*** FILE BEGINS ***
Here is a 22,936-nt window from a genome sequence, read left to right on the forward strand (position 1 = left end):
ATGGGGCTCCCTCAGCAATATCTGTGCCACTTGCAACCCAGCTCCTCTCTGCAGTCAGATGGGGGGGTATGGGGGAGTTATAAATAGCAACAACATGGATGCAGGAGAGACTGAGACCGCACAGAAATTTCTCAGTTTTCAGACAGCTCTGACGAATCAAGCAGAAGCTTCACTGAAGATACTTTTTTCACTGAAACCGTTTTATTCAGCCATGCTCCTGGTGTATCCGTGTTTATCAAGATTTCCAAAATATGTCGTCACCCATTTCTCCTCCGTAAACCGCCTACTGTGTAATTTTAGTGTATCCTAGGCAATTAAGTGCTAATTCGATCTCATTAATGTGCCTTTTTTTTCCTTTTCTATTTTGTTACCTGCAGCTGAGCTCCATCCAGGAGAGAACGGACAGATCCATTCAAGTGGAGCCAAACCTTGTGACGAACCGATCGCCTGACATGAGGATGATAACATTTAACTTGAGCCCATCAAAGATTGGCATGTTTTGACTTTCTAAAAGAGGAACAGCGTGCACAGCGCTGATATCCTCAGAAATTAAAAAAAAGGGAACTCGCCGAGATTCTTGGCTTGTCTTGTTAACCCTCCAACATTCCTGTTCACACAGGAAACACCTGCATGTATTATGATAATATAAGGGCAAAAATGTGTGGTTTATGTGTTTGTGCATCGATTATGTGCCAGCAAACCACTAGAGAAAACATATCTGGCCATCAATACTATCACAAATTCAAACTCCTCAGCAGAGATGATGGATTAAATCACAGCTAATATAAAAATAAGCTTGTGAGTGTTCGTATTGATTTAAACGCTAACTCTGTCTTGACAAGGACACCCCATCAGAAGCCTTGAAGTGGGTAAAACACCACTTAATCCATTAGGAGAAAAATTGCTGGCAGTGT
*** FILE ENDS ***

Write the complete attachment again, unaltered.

Here is a 22,936-nt window from a genome sequence, read left to right on the forward strand (position 1 = left end):
ATGGGGCTCCCTCAGCAATATCTGTGCCACTTGCAACCCAGCTCCTCTCTGCAGTCAGATGGGGGGGTATGGGGGAGTTATAAATAGCAACAACATGGATGCAGGAGAGACTGAGACCGCACAGAAATTTCTCAGTTTTCAGACAGCTCTGACGAATCAAGCAGAAGCTTCACTGAAGATACTTTTTTCACTGAAACCGTTTTATTCAGCCATGCTCCTGGTGTATCCGTGTTTATCAAGATTTCCAAAATATGTCGTCACCCATTTCTCCTCCGTAAACCGCCTACTGTGTAATTTTAGTGTATCCTAGGCAATTAAGTGCTAATTCGATCTCATTAATGTGCCTTTTTTTTCCTTTTCTATTTTGTTACCTGCAGCTGAGCTCCATCCAGGAGAGAACGGACAGATCCATTCAAGTGGAGCCAAACCTTGTGACGAACCGATCGCCTGACATGAGGATGATAACATTTAACTTGAGCCCATCAAAGATTGGCATGTTTTGACTTTCTAAAAGAGGAACAGCGTGCACAGCGCTGATATCCTCAGAAATTAAAAAAAAGGGAACTCGCCGAGATTCTTGGCTTGTCTTGTTAACCCTCCAACATTCCTGTTCACACAGGAAACACCTGCATGTATTATGATAATATAAGGGCAAAAATGTGTGGTTTATGTGTTTGTGCATCGATTATGTGCCAGCAAACCACTAGAGAAAACATATCTGGCCATCAATACTATCACAAATTCAAACTCCTCAGCAGAGATGATGGATTAAATCACAGCTAATATAAAAATAAGCTTGTGAGTGTTCGTATTGATTTAAACGCTAACTCTGTCTTGACAAGGACACCCCATCAGAAGCCTTGAAGTGGGTAAAACACCACTTAATCCATTAGGAGAAAAATTGCTGGCAGTGT